The conference will cover Diagnostics, Prevention and Treatment of Rare Diseases, and focus on the improved possibilities for the development of novel treatments, following the Orphan Drug legislations in the US and EU. Conclusions from this conference will help the participants to identify how improvements in the rare disease/orphan drug research field can be accomplished in a rational way, based on facts presented at the meeting and on an optimisation of international cooperation.
“Many of the orphan drugs existing or under development today are done so in small and medium sized companies that have been established by the scientists themselves. Also, since the number of patients affected in a single country is extremely low, there is an absolute requirement for international collaboration in order to collect sufficiently large groups of patients to understand the disease and to develop and test new orphan drugs. Thus, a successful approach to rare diseases and orphan drugs requires a broad and constructive interaction between academic research, clinical medicine, pharmaceutical industry and regulatory authorities on an international scale.”
A rare disease affects a very small fraction of the population, the sheer number of rare diseases occurring means that a significant proportion of the population is affected by these diseases. Today there are 6 – 7,000 known rare diseases and together 8 – 10% of the population in Europe and USA is affected by these diseases. Over half of those affected by these diseases are children and the vast majority of diseases are genetic with one or a few key genes affected. As our knowledge of the human genome improves and the number of genes with known function increases, the number of rare diseases also increases. Examples of rare diseases are: ALS (amyotrophic lateral sclerosis), Cystic fibrosis, many different types of leukaemia, PKU (phenylketonuria), SCID (severe combined immunodeficiency), and Tyrosinemia.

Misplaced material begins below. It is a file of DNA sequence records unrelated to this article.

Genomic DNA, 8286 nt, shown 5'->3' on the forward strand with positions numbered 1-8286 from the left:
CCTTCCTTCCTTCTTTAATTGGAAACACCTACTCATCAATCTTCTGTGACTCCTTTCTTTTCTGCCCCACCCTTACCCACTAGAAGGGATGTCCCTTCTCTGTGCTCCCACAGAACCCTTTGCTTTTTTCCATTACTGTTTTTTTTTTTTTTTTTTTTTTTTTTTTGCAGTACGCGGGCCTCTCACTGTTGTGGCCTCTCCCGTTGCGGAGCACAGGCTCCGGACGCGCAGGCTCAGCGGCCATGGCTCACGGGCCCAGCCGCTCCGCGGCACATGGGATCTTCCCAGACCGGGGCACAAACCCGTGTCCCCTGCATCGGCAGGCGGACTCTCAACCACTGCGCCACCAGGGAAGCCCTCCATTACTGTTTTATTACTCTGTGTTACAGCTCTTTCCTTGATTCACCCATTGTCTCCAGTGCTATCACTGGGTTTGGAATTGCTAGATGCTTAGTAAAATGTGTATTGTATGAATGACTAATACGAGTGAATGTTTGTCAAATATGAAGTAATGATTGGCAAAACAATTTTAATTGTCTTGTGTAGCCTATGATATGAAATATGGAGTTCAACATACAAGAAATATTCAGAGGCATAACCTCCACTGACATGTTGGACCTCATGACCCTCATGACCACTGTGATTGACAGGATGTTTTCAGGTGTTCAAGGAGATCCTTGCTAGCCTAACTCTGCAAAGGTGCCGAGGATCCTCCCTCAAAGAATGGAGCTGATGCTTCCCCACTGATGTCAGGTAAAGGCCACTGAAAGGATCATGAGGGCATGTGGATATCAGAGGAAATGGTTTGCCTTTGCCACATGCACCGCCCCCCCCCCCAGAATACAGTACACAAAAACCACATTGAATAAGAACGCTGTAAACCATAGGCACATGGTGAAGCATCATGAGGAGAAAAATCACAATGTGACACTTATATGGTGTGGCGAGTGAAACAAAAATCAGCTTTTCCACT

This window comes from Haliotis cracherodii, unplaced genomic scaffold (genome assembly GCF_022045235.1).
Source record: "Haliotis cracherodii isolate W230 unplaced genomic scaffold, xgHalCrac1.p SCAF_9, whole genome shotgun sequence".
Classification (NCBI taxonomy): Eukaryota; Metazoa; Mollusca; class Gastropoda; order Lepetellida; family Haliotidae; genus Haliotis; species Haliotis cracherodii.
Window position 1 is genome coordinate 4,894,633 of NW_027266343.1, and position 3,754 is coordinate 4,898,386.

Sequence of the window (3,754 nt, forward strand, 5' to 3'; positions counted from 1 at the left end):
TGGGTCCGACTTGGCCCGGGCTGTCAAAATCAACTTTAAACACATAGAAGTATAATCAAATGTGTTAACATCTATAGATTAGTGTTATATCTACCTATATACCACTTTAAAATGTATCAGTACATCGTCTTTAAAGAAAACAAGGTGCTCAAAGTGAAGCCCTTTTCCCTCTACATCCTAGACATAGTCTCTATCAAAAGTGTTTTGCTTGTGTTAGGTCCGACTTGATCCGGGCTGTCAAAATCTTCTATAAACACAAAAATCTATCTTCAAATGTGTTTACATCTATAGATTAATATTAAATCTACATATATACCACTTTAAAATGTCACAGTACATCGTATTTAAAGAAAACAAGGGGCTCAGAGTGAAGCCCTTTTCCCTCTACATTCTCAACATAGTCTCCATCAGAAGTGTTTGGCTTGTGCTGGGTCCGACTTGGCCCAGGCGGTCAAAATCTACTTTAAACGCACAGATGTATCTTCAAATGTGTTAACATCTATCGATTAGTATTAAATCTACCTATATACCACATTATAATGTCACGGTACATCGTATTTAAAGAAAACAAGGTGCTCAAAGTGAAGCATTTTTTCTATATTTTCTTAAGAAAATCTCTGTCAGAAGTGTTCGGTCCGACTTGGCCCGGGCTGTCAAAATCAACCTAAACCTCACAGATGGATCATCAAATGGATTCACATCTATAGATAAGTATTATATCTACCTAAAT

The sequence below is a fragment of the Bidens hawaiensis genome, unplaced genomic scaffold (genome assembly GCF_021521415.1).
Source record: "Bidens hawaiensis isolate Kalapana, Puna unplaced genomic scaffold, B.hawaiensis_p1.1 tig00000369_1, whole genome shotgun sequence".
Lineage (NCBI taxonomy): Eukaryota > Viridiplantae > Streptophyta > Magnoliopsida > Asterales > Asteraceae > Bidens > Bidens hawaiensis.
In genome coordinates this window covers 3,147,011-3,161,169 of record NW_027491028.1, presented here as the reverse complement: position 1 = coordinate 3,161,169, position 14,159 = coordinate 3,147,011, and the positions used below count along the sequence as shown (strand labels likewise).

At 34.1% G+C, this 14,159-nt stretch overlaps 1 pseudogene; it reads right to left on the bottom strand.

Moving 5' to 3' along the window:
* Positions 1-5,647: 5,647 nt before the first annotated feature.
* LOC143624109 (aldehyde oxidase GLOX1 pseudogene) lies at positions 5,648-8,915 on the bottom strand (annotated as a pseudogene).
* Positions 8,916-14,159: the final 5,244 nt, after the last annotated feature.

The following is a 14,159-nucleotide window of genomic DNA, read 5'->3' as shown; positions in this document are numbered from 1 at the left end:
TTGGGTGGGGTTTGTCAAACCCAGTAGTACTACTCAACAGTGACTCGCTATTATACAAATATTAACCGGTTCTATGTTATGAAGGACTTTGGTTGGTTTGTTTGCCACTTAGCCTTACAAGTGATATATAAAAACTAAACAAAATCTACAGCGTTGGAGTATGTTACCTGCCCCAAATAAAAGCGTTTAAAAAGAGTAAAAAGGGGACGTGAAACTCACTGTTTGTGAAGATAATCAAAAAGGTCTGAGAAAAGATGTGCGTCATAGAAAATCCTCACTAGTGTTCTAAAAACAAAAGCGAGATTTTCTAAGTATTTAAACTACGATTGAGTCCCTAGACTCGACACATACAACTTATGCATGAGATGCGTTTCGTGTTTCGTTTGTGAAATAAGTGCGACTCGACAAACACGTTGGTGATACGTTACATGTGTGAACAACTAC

As the volume of lifestyle-associated diseases continues to expand in the developed world, and continue to be an ever-increasing burden on our health system, the more the major international pharmaceutical companies have focused on these diseases. This is paralleled by increasingly more demanding and expensive procedures for developing and registering new pharmaceuticals. Because of this, it was recognised that there is a need of special processes to encourage the development and launching of drugs directed against rare diseases, known as orphan drugs, that are otherwise economically not viable in the standard system. USA has been the leading world in this respect, establishing such systems already 20 years ago. In a number of Asian countries and Australia, such regulatory systems that favour the development of orphan drugs were established 7 – 12 years ago. However, Europe has been relatively slow in recognising this need and it was only 5 years ago that similar systems were established here.
“The purpose of this conference is to actively enhance these interactions and increase the interest to develop new orphan drugs,” says Jan Carlstedt-Duke.